Anyway, we got through that and headed off out of town in the car. We stopped at a couple of scenic overlooks: the Punchbowl Cemetery and the Nuuanu Pali overlook.
We detoured to the Dole Plantation, north of Pearl Harbor. Many years ago, this was a small roadside operation selling low cost spears of field-ripened fresh pineapple, the best pineapple anyone could ever eat anywhere. Now it is a huge production, bordering on becoming a theme park, with cars and tour buses fighting for available parking space. And, needless to say, the pineapple samples are no longer sold as spears but rather in chunks that taste exactly the same as what you find in any cheap salad bar anywhere. And all this while in the middle of the Dole pineapple fields. Too bad.
We then continued on and drove past huge 20-30 ft. surf at Banzai Pipeline and at Sunset Beach on the north shore of Oahu. From there we stopped for lunch at the Turtle Bay Hilton at Kulima Point. I guess we had hoped that this place would be similar in luxury to the hotels we had visited on the outer islands. It sure looked good from the outside. We were disappointed. The place was mediocre, the food likewise, the prices high, and they charged for parking even with a validation.
The lesson here is to go for the best. Even though a five-star hotel may be an expensive place to stay, for people who go there just to enjoy the facilities for a while and have lunch, it is often a bargain. The Hawaiian beaches are all public. Even though we didn't do this, you can bring some towels from the ship and enjoy the public beachfront at the Four Seasons or any of the other places. It's more difficult and more restrictive to do this in the Caribbean.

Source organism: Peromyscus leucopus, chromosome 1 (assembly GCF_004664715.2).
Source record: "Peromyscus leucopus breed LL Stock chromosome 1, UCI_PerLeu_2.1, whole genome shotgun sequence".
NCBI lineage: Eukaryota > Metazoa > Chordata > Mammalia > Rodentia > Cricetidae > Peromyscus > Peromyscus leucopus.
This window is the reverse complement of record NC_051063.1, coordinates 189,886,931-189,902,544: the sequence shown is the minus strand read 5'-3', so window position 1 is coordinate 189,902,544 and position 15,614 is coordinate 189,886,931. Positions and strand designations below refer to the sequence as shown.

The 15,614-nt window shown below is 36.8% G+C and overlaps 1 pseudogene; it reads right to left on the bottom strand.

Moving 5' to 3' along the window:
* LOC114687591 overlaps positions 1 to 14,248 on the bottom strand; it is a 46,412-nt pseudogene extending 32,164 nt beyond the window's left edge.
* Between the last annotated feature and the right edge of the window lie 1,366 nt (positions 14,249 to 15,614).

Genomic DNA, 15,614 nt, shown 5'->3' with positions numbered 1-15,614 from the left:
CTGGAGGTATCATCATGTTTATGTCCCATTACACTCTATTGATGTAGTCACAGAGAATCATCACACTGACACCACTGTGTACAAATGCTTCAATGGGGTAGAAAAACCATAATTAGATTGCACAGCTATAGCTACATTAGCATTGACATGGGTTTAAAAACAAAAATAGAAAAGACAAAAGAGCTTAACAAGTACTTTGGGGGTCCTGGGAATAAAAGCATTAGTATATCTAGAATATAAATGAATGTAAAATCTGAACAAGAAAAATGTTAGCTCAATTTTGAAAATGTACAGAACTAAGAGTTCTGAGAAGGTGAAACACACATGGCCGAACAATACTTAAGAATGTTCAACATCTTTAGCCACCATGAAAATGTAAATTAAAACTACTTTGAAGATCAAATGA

We returned to the ship in the late afternoon and it was time to pack up for our morning's disembrakation.
Since we were leaving the ship on December 30th, we had made arrangements to stay on in The Ilikai in Waikiki and fly home New Year's Day.
We had an opportunity to stroll down Kalakaua Avenue, the main drag in Waikiki. It still has the tattoo parlors and the tee-shirt shops, especially at the western end of the street. Closer to the International Market Place were now several blocks of European designer stores, similar to Rodeo Drive in Beverly Hills. Judging by the bilingual signs we saw, these businesses are there mostly to cater to visitors from Japan. The problem however is that due to the Japanese financial recession, tourism from Asia is off a ton...we heard numbers like 50%. Many businesses in Hawaii are really struggling. We saw a lot of Japanese tourists on Oahu but relatively few on the Outer Islands.
The streets were packed with people...the Las Vegas Strip comes to mind...but again we were there in the highest of the high season. Two weeks later, the town may be deserted. Walking down Kalakaua Avenue at night was a very pleasant experience.
The following links to a website that Paul M. Jaffe maintains which includes panoramic pictures he has taken on this cruise and on some others. Paul uses a Sony Mavica digital camera and stitches the pictures together using software called PhotoVista. You may enjoy taking a look at these other photos!
Paul is a frequent contributor to The SeaLetter and can be reached for questions or comment at: firstname.lastname@example.org.
If you have any questions, comments or suggestions, please